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Research paper
Incidence and disease burden of chemotherapy-induced peripheral neuropathy in a population-based cohort

Abstract

Objective To assess disease burden of chemotherapy-induced peripheral neuropathy (CIPN), which is a common dose-limiting side effect of neurotoxic chemotherapy. Late effects of CIPN may increase with improved cancer survival.

Methods Olmsted County, Minnesota residents receiving neurotoxic chemotherapy were identified and CIPN was ascertained via text searches of polyneuropathy symptoms in the medical record. Clinical records were queried to collect data on baseline characteristics, risk factors, signs and symptoms of CIPN, medications, impairments and International Classification of Diseases, Ninth Revision (ICD-9) diagnostic codes for all subjects.

Results A total of 509 individuals with incident exposure to an inclusive list of neurotoxic chemotherapy agents between 2006 and 2008 were identified. 268 (52.7%) of these individuals were determined to have CIPN. The median time from incident exposure to first documented symptoms was 71 days. Patients with CIPN received a neuropathy ICD-9 diagnosis in only 37 instances (13.8%). Pain symptoms and use of pain medications were observed more often in patients with CIPN. Five-year survival was greater in those with CIPN (55.2%) versus those without (36.1%). Those with CIPN surviving greater than 5 years (n=145) continued to have substantial impairments and were more likely to be prescribed opioids than those without CIPN (OR 2.0, 1.06–3.69).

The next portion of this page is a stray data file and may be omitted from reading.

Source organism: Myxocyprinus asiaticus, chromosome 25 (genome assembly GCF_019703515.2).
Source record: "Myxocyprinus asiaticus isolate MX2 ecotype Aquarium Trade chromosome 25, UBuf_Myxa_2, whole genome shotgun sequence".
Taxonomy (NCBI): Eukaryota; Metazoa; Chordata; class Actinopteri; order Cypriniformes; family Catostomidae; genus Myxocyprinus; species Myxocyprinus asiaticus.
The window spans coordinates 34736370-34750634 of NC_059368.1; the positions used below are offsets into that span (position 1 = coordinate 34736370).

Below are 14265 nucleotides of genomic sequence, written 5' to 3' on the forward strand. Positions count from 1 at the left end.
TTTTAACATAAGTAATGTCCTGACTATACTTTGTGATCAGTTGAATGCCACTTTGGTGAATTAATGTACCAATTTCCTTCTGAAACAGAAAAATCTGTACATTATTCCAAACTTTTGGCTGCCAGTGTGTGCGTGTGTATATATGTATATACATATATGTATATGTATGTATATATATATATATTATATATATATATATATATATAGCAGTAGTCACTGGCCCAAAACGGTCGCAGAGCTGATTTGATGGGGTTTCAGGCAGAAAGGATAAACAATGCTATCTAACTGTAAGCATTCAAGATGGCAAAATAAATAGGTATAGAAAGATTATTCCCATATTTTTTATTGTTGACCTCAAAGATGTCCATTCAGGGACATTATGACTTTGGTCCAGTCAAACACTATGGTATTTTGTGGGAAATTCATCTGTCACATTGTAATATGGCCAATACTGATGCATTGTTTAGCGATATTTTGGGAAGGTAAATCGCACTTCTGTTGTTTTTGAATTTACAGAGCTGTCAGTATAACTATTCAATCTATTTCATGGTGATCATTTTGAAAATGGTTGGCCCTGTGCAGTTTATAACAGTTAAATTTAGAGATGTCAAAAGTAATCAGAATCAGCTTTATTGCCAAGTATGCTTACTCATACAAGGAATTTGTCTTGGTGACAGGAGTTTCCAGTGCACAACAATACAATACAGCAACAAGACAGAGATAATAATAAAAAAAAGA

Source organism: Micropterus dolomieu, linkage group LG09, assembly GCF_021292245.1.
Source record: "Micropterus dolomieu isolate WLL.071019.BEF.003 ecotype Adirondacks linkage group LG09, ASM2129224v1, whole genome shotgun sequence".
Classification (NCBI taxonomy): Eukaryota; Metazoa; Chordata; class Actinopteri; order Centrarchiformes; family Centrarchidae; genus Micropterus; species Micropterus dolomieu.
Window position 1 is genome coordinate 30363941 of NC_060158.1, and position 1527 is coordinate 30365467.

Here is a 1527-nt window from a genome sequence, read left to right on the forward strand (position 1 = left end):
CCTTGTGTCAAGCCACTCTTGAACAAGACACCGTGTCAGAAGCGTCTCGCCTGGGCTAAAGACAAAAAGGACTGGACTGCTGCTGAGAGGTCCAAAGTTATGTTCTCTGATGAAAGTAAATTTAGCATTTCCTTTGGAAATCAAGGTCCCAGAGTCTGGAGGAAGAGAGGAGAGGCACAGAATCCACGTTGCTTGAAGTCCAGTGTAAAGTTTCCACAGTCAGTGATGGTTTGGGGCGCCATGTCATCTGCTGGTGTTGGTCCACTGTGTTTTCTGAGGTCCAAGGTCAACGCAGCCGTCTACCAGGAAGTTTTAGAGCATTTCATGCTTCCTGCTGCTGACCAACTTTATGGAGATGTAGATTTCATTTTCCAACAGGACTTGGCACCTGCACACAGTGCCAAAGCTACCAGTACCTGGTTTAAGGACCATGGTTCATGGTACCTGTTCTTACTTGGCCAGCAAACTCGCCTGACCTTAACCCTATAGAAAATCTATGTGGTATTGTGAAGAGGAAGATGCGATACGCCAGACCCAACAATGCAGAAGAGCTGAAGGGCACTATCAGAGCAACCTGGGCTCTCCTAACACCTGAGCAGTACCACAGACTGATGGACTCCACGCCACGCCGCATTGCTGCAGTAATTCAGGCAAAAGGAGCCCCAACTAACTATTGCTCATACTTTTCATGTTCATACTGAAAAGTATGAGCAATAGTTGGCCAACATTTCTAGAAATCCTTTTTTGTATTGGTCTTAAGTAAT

Conclusions Results from our population-based study are consistent with previous reports of high incidence of CIPN in the first 2 years following incident exposure to neurotoxic chemotherapeutic agents, and its association with significant pain symptomatology and accompanied long-term opioid use. Increased survival following exposure to neurotoxic chemotherapy and its long-term disease burden necessitates further study among survivors.

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